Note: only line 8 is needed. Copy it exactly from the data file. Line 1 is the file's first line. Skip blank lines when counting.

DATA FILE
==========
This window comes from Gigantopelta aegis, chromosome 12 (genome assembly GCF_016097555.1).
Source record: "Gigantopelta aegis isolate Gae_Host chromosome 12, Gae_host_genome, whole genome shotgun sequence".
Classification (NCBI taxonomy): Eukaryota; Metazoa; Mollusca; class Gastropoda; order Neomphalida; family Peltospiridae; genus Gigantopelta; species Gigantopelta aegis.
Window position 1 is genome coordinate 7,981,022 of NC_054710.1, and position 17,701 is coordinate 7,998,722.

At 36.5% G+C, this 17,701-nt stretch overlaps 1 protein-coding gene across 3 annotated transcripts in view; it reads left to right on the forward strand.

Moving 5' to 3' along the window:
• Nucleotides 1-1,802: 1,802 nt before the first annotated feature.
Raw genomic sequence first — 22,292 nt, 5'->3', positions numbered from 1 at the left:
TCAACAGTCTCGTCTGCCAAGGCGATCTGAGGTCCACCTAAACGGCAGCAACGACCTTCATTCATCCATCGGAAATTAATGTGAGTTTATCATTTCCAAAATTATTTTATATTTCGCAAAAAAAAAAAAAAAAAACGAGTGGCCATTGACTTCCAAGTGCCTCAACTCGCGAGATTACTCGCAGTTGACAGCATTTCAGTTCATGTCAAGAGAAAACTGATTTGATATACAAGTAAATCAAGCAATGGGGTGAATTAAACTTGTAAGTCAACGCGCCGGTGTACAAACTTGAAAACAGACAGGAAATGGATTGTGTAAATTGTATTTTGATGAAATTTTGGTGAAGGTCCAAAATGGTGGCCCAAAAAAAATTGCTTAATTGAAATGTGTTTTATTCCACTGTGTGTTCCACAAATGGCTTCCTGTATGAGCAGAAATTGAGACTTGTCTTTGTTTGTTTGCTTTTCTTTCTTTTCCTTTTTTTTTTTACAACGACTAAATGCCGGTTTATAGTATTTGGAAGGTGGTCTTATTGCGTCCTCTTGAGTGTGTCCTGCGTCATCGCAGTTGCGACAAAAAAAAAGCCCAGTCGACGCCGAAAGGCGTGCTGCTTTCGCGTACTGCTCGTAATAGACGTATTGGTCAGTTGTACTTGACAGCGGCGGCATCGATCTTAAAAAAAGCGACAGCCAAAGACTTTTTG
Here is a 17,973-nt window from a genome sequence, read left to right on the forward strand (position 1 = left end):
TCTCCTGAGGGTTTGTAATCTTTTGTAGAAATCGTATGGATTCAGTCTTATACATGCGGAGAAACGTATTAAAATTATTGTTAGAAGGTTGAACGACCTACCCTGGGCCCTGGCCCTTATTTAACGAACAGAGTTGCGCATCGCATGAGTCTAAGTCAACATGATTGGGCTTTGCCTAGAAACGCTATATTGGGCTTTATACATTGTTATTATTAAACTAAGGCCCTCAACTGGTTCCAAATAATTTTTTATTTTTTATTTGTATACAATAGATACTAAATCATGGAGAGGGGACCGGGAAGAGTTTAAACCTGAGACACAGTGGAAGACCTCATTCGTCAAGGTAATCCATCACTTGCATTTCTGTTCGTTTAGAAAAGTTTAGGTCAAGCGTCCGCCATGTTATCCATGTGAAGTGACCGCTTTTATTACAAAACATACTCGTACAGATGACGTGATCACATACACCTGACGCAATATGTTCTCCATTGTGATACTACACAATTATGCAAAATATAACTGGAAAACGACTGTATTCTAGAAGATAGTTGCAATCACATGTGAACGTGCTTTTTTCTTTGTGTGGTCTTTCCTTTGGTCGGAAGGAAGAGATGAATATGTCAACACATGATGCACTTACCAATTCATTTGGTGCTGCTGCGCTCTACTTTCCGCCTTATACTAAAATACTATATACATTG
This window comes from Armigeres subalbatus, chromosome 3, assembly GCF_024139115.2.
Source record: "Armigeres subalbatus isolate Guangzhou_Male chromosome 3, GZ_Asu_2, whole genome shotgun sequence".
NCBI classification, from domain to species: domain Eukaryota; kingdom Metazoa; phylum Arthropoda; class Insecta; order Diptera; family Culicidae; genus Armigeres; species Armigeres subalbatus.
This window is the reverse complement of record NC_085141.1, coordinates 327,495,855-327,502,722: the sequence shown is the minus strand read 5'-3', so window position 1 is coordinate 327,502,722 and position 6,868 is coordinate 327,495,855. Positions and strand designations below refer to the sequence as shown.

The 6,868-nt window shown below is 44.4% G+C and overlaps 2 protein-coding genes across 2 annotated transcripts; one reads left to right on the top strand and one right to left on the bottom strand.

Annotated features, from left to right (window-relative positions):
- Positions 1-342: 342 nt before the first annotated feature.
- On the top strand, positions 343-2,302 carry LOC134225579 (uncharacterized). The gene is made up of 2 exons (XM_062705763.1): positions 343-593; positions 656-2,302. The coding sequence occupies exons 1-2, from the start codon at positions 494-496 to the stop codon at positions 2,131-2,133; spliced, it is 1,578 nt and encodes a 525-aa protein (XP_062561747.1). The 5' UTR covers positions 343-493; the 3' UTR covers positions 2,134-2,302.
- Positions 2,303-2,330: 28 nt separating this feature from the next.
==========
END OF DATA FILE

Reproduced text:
Raw genomic sequence first — 22,292 nt, 5'->3', positions numbered from 1 at the left: